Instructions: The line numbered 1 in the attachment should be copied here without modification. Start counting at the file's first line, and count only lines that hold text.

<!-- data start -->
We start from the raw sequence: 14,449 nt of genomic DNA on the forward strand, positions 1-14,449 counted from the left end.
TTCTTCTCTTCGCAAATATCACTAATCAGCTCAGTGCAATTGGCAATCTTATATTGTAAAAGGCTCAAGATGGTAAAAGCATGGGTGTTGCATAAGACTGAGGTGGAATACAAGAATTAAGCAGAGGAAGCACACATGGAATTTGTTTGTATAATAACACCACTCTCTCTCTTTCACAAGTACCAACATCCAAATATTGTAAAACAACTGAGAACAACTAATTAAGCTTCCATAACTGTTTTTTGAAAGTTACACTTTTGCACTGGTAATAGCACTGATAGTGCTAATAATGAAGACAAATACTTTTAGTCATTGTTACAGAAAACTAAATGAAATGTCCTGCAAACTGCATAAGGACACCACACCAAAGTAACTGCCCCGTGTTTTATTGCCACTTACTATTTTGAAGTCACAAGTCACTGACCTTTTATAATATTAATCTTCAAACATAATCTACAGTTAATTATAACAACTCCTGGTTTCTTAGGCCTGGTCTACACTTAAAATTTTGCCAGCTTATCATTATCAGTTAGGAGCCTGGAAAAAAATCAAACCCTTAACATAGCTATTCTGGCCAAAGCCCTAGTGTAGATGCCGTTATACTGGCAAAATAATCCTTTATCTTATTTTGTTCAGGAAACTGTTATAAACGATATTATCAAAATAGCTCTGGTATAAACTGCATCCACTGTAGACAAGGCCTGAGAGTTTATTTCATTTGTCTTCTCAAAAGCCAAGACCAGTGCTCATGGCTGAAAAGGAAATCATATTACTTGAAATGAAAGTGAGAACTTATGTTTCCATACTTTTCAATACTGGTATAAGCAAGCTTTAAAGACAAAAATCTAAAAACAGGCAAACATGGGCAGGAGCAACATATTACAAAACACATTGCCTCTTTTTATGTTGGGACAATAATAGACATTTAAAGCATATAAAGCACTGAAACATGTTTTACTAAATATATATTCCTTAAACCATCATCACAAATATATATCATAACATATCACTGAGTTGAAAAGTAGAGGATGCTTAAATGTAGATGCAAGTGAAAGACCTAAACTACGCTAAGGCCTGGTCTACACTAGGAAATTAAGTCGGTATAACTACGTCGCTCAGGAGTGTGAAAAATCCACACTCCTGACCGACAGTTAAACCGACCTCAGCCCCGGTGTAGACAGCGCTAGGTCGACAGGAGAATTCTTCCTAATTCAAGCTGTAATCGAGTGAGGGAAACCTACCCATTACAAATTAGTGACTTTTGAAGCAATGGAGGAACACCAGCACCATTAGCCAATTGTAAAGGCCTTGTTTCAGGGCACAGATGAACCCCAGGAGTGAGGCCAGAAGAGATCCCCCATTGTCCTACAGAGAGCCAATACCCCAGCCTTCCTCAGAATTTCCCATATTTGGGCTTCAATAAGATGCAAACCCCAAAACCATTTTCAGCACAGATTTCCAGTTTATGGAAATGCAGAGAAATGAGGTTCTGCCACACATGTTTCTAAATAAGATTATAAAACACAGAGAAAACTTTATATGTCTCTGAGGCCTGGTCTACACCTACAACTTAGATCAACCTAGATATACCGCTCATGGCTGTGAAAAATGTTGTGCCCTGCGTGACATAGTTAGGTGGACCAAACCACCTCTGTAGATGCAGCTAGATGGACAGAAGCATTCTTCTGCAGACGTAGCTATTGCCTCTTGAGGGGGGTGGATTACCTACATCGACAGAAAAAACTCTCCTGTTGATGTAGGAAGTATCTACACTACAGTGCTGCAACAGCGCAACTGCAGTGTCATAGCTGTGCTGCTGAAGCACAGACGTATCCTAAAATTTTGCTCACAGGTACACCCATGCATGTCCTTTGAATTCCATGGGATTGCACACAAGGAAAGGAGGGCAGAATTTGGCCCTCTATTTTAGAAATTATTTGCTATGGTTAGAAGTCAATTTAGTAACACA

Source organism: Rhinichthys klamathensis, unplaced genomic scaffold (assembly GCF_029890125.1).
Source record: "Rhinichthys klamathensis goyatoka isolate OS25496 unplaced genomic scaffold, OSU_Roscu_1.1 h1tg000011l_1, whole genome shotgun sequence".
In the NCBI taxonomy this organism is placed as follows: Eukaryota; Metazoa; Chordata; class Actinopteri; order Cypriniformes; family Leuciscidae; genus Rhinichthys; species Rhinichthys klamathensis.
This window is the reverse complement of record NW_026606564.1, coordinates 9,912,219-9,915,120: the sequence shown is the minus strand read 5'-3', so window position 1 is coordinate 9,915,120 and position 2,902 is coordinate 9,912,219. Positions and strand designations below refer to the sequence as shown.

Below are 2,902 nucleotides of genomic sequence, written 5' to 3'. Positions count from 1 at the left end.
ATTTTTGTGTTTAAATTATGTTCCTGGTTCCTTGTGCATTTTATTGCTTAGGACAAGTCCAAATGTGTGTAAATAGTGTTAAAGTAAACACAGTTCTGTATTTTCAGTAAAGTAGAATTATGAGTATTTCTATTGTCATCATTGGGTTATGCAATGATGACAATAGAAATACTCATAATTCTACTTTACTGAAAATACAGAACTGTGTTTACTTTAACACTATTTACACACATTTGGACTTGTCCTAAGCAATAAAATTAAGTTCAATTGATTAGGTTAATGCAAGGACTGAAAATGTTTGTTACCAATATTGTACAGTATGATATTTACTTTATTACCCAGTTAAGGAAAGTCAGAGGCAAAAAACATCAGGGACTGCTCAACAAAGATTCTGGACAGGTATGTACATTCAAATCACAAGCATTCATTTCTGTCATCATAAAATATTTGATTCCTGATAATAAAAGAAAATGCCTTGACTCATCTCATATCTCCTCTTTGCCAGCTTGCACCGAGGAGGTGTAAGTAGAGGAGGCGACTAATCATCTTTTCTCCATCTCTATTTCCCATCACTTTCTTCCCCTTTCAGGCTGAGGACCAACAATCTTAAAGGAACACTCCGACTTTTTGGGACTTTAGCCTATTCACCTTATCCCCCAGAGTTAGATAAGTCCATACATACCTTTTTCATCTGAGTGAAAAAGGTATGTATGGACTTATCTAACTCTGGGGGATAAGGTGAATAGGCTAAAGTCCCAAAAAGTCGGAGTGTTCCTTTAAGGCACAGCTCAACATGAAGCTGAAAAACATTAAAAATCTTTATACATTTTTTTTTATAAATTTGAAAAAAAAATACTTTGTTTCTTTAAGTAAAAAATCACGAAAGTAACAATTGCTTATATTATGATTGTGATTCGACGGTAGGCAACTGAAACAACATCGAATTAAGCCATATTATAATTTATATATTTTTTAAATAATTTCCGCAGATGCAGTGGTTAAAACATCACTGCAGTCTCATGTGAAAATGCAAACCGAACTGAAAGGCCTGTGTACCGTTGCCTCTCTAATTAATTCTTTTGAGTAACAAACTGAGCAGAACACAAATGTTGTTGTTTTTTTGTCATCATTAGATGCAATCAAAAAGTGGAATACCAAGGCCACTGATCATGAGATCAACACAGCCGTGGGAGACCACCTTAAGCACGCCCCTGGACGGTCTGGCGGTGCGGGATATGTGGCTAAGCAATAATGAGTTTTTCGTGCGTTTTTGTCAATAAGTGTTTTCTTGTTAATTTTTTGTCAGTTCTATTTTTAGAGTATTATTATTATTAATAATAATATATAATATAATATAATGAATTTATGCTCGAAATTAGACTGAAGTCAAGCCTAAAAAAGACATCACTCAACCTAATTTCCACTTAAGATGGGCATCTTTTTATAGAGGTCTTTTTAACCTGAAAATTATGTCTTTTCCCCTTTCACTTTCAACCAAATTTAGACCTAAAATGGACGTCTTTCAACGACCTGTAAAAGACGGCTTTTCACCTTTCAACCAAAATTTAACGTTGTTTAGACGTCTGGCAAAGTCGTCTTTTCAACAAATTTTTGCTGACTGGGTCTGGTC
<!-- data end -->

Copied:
We start from the raw sequence: 14,449 nt of genomic DNA on the forward strand, positions 1-14,449 counted from the left end.